“Ladies and gentlemen, we’re getting ready to land in Los Cabos,” said the flight attendant. When I heard those words on my first trip to Mexico I had no idea what to expect beyond blue water, sunny skies and endless tequila shots. That four-day trip turned into a month, which turned into a year. In that time I learned to eschew crowded, touristy Cabo for the rural life an hour north on the Pacific coast, and I learned a lot of other things too. Here are just a few:
It may be called Baja California Sur, but it is not due south of California. It curves inland, which actually puts it south of Arizona and into Mountain time – unless it’s Daylight Savings Time. Mexico and the US switch to DST on different dates, which for normal people isn’t an issue, but I was working remotely as a software sales executive, and that time shift made life very interesting a few weeks out of the year.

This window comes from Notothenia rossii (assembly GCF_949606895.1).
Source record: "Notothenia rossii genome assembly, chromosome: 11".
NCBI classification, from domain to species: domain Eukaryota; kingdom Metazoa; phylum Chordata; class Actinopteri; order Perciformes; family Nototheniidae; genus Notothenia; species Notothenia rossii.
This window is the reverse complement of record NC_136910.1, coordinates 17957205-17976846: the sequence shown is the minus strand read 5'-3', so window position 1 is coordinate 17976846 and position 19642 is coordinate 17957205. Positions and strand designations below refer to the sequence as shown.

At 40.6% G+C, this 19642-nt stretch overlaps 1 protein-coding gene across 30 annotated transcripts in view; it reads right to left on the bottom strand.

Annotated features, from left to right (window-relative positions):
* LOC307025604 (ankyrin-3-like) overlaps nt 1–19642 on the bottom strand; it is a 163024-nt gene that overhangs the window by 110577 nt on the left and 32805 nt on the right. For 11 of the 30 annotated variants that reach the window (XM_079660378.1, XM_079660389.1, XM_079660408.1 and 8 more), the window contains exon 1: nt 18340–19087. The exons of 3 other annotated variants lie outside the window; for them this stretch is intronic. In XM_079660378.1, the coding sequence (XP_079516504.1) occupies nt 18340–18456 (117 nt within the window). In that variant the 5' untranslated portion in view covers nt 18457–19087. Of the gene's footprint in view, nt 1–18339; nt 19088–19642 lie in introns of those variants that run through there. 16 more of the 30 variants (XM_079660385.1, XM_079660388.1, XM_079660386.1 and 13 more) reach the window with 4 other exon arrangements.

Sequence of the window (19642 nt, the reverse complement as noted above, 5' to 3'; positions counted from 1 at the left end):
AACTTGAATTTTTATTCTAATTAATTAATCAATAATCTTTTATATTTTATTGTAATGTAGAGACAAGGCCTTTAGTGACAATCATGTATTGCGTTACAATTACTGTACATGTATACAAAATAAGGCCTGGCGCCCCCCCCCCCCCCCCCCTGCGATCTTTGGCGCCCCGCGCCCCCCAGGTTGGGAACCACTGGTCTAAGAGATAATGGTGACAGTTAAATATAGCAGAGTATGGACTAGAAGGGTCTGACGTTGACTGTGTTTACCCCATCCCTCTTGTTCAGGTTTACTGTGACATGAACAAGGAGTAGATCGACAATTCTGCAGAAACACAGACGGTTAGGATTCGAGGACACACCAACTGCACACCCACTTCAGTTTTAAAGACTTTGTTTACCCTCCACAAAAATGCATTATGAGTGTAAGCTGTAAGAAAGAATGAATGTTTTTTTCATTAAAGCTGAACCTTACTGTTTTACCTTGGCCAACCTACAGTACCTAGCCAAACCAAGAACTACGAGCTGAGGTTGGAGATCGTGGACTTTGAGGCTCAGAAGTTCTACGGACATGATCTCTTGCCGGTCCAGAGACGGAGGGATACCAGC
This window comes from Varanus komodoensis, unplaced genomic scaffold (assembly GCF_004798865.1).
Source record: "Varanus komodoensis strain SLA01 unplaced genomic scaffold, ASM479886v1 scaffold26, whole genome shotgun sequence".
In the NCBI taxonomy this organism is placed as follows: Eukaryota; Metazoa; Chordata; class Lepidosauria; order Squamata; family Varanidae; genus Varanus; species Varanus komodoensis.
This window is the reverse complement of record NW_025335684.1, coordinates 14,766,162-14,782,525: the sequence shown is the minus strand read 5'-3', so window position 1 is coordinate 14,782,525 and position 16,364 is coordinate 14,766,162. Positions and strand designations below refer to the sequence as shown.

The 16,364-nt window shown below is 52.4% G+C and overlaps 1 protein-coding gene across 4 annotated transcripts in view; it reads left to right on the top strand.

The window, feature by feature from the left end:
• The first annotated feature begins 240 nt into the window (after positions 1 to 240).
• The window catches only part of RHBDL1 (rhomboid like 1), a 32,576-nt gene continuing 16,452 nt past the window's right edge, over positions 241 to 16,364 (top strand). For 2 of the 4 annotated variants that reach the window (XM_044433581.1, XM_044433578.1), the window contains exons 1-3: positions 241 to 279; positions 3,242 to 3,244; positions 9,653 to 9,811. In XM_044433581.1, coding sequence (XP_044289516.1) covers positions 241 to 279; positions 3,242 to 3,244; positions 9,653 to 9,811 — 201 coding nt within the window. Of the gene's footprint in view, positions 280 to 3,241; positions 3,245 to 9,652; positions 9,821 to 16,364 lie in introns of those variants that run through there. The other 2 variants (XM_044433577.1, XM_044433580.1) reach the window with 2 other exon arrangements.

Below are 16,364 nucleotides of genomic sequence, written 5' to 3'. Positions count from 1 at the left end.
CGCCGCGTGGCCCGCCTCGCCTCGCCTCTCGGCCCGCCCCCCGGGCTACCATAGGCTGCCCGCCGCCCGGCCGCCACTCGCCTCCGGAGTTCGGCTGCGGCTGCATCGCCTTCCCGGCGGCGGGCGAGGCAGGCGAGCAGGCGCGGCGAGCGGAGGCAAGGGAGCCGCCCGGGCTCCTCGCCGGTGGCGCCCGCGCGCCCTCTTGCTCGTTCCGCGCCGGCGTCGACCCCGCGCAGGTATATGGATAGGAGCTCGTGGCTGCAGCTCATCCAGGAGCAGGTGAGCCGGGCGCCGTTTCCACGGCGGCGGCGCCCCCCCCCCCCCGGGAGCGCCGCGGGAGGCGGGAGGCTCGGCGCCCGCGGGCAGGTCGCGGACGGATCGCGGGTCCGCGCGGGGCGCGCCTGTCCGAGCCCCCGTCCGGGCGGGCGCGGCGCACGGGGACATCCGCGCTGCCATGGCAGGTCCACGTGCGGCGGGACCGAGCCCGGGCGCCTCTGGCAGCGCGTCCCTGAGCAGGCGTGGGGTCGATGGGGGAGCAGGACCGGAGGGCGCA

The digital nomad lifestyle was made even more interesting by Mexican WiFi, which typically runs at 5mbps — when it runs. It’s amazing how quickly you become grateful for even that 5mbps.
Is it Cabo? Or Los Cabos? Or San Jose del Cabo? All of the above. Los Cabos means “the capes” in Spanish, and there are two of them: San Jose del Cabo, where the airport is, and Cabo San Lucas, about 30 minutes away. Both have lots of all-inclusive resorts. San Jose is more of a relaxed family town while Cabo is a party town. You can learn more here.